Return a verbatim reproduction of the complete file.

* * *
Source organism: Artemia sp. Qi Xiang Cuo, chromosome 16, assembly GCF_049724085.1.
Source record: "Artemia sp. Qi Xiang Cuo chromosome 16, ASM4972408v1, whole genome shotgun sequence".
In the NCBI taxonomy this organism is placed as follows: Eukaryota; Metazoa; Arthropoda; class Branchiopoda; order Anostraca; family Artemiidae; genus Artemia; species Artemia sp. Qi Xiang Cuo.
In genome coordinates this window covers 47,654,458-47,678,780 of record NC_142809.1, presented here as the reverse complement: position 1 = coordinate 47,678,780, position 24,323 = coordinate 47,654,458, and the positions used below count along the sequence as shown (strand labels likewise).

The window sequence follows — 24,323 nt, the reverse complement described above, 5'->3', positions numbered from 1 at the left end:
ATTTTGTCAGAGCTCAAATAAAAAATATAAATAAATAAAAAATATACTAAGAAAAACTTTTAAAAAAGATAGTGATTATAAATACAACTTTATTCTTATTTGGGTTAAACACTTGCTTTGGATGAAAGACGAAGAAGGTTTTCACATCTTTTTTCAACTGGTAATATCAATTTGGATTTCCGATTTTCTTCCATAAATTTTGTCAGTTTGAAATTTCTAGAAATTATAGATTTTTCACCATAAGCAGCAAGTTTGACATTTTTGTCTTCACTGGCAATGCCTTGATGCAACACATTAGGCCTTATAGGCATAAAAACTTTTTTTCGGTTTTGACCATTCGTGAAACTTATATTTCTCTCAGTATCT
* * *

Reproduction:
Source organism: Artemia sp. Qi Xiang Cuo, chromosome 16, assembly GCF_049724085.1.
Source record: "Artemia sp. Qi Xiang Cuo chromosome 16, ASM4972408v1, whole genome shotgun sequence".
In the NCBI taxonomy this organism is placed as follows: Eukaryota; Metazoa; Arthropoda; class Branchiopoda; order Anostraca; family Artemiidae; genus Artemia; species Artemia sp. Qi Xiang Cuo.
In genome coordinates this window covers 47,654,458-47,678,780 of record NC_142809.1, presented here as the reverse complement: position 1 = coordinate 47,678,780, position 24,323 = coordinate 47,654,458, and the positions used below count along the sequence as shown (strand labels likewise).

The window sequence follows — 24,323 nt, the reverse complement described above, 5'->3', positions numbered from 1 at the left end:
ATTTTGTCAGAGCTCAAATAAAAAATATAAATAAATAAAAAATATACTAAGAAAAACTTTTAAAAAAGATAGTGATTATAAATACAACTTTATTCTTATTTGGGTTAAACACTTGCTTTGGATGAAAGACGAAGAAGGTTTTCACATCTTTTTTCAACTGGTAATATCAATTTGGATTTCCGATTTTCTTCCATAAATTTTGTCAGTTTGAAATTTCTAGAAATTATAGATTTTTCACCATAAGCAGCAAGTTTGACATTTTTGTCTTCACTGGCAATGCCTTGATGCAACACATTAGGCCTTATAGGCATAAAAACTTTTTTTCGGTTTTGACCATTCGTGAAACTTATATTTCTCTCAGTATCT